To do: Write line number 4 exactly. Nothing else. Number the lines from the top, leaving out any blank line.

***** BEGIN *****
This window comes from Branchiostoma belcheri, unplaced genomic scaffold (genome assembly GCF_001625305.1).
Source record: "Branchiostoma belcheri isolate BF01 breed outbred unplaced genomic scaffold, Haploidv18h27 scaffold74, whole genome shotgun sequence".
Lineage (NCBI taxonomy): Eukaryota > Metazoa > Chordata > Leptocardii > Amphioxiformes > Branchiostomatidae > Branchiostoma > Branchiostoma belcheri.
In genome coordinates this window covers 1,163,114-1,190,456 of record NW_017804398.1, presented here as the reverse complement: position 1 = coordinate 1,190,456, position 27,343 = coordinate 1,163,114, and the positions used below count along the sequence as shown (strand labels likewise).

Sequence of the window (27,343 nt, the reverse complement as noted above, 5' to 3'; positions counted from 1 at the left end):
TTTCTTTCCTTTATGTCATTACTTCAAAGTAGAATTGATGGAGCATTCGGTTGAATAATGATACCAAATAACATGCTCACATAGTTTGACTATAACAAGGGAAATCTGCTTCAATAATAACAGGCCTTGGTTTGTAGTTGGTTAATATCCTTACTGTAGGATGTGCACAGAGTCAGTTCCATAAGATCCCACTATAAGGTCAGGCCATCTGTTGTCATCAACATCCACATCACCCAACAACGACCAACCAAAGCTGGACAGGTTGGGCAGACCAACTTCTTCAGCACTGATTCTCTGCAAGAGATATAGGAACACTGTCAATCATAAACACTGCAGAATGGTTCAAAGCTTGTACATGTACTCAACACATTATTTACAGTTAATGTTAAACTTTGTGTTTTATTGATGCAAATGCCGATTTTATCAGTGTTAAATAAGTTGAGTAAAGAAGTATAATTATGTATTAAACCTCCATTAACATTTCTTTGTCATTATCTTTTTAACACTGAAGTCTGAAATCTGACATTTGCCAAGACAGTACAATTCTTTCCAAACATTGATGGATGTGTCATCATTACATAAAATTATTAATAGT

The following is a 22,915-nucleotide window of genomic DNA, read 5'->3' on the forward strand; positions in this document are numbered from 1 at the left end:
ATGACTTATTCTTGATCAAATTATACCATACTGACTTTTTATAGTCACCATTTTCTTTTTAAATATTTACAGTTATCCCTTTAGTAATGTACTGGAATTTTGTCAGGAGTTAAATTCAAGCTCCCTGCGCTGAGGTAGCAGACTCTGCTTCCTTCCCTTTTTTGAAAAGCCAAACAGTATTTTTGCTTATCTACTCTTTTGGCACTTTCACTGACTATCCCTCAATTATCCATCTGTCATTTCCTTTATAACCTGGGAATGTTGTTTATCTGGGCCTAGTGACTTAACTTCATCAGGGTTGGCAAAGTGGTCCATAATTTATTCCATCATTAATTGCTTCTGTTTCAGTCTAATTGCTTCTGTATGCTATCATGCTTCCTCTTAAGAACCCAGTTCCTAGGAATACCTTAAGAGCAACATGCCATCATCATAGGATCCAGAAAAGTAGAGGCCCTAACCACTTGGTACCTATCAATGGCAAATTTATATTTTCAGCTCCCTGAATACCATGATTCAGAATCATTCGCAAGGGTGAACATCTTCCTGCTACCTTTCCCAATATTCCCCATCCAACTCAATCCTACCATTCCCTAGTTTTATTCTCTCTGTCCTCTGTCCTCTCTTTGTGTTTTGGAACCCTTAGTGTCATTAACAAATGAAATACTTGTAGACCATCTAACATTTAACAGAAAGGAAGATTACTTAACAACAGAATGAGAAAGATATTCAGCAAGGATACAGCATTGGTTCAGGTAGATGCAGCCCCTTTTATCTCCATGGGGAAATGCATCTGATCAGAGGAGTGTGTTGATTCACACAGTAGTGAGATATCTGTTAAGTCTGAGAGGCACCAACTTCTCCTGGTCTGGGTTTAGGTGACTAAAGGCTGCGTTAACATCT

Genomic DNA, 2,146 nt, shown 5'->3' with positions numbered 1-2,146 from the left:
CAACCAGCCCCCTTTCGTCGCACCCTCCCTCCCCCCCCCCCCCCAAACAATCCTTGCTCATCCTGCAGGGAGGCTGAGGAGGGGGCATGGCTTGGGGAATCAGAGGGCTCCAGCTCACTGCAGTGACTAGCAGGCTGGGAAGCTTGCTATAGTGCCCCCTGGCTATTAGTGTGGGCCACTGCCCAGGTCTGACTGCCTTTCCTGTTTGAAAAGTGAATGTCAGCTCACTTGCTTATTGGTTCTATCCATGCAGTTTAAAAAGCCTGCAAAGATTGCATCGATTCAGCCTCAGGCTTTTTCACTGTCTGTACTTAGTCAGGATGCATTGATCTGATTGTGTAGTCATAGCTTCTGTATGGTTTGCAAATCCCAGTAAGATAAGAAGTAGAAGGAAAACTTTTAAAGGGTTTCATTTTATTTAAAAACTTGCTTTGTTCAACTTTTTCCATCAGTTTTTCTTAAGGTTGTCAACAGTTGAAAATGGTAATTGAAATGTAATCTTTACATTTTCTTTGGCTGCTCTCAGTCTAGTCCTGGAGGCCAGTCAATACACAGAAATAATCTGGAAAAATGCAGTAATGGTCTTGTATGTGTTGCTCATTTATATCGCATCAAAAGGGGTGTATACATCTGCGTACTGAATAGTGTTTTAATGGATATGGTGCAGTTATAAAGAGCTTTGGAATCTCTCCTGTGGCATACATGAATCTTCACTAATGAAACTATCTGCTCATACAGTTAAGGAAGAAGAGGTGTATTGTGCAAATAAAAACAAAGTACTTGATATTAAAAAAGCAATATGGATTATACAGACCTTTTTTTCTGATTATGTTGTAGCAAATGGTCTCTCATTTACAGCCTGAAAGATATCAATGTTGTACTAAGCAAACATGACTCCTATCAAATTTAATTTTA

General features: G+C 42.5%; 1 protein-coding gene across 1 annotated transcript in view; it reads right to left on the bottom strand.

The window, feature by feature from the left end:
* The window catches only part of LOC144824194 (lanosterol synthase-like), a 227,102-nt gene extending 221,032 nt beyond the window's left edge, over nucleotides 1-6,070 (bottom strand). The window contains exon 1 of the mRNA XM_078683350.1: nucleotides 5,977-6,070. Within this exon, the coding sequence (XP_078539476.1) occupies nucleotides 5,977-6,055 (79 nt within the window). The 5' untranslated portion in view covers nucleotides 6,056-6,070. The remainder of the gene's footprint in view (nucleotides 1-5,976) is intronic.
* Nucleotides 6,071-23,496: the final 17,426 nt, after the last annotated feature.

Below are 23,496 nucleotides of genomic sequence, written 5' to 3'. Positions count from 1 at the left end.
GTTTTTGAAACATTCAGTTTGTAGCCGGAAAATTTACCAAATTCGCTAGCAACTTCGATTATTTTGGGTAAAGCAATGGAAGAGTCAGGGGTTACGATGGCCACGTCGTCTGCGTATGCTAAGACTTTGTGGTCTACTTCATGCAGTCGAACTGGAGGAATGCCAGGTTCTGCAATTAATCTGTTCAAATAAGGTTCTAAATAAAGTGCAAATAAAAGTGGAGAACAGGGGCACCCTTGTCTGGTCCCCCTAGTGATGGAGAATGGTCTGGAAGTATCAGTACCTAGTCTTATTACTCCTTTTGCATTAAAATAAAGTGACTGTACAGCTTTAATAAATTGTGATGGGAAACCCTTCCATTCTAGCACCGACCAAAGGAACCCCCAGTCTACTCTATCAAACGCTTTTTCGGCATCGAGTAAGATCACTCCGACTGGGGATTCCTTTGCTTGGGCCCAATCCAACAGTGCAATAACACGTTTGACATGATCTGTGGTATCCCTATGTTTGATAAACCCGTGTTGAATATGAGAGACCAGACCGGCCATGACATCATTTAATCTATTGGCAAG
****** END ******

In genome coordinates this window covers 1,163,114-1,190,456 of record NW_017804398.1, presented here as the reverse complement: position 1 = coordinate 1,190,456, position 27,343 = coordinate 1,163,114, and the positions used below count along the sequence as shown (strand labels likewise).